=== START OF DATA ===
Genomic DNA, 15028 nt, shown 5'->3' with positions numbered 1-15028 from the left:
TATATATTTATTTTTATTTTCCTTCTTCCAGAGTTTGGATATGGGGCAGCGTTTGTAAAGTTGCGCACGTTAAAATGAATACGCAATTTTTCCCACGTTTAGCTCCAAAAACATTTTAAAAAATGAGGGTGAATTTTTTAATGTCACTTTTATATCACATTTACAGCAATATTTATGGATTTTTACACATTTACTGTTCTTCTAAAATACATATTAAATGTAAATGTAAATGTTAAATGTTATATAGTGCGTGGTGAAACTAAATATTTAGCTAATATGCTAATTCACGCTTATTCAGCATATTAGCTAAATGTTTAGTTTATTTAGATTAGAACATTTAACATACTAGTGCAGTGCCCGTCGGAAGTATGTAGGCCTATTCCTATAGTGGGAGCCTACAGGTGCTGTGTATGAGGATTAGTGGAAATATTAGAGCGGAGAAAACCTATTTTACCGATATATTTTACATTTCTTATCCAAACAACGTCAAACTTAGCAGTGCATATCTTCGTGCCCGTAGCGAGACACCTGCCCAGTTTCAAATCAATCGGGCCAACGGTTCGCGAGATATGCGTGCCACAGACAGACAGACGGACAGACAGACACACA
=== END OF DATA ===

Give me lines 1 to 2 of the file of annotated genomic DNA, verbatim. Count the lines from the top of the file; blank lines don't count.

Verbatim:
Genomic DNA, 15028 nt, shown 5'->3' with positions numbered 1-15028 from the left:
TATATATTTATTTTTATTTTCCTTCTTCCAGAGTTTGGATATGGGGCAGCGTTTGTAAAGTTGCGCACGTTAAAATGAATACGCAATTTTTCCCACGTTTAGCTCCAAAAACATTTTAAAAAATGAGGGTGAATTTTTTAATGTCACTTTTATATCACATTTACAGCAATATTTATGGATTTTTACACATTTACTGTTCTTCTAAAATACATATTAAATGTAAATGTAAATGTTAAATGTTATATAGTGCGTGGTGAAACTAAATATTTAGCTAATATGCTAATTCACGCTTATTCAGCATATTAGCTAAATGTTTAGTTTATTTAGATTAGAACATTTAACATACTAGTGCAGTGCCCGTCGGAAGTATGTAGGCCTATTCCTATAGTGGGAGCCTACAGGTGCTGTGTATGAGGATTAGTGGAAATATTAGAGCGGAGAAAACCTATTTTACCGATATATTTTACATTTCTTATCCAAACAACGTCAAACTTAGCAGTGCATATCTTCGTGCCCGTAGCGAGACACCTGCCCAGTTTCAAATCAATCGGGCCAACGGTTCGCGAGATATGCGTGCCACAGACAGACAGACGGACAGACAGACACACA